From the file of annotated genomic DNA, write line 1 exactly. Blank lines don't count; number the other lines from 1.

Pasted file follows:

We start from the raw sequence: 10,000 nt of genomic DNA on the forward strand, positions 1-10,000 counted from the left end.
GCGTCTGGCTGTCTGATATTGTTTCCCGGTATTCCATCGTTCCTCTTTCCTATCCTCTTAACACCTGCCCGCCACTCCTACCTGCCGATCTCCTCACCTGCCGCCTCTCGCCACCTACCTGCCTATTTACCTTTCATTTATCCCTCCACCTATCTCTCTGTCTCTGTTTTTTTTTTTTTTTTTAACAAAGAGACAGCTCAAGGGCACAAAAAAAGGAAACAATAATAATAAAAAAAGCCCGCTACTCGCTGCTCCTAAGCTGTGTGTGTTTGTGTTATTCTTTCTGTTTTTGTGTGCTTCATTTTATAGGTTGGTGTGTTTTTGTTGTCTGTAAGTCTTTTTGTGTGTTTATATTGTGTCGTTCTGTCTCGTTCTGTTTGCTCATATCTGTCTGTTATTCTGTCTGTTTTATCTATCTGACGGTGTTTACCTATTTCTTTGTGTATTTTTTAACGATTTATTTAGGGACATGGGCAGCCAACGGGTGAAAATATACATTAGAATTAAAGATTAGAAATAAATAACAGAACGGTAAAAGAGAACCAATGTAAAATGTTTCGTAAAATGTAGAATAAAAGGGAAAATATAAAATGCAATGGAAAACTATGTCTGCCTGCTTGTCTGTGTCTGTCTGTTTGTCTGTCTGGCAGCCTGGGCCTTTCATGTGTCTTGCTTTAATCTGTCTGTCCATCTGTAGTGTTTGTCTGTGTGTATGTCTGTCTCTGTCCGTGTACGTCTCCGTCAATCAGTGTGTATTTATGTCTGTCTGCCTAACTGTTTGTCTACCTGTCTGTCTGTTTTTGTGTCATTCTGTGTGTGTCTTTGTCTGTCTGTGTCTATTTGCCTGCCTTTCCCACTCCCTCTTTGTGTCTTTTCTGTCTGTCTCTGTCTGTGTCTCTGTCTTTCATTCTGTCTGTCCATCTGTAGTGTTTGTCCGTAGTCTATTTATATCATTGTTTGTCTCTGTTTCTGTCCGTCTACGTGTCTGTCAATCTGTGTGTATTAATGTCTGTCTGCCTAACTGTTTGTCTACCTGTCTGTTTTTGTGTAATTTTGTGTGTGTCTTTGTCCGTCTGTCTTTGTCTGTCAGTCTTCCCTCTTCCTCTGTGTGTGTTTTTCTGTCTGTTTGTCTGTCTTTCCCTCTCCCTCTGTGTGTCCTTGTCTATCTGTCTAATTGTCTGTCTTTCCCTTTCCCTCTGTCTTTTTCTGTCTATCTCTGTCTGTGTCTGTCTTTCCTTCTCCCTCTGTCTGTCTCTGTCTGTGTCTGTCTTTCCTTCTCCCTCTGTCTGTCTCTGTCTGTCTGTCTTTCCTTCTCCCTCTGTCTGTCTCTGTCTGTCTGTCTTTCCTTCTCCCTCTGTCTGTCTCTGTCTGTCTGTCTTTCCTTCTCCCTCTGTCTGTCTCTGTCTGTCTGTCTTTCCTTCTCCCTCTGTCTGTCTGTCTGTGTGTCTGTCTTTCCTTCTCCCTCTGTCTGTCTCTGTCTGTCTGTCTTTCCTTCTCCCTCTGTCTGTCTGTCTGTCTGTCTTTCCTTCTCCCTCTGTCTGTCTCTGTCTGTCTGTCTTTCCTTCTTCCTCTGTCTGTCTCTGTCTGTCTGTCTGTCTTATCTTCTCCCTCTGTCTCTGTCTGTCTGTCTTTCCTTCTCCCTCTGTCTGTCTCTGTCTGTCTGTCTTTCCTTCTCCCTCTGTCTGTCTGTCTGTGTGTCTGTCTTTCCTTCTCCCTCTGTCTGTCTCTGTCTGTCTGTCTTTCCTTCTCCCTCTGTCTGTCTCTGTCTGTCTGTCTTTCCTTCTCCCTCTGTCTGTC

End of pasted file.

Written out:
We start from the raw sequence: 10,000 nt of genomic DNA on the forward strand, positions 1-10,000 counted from the left end.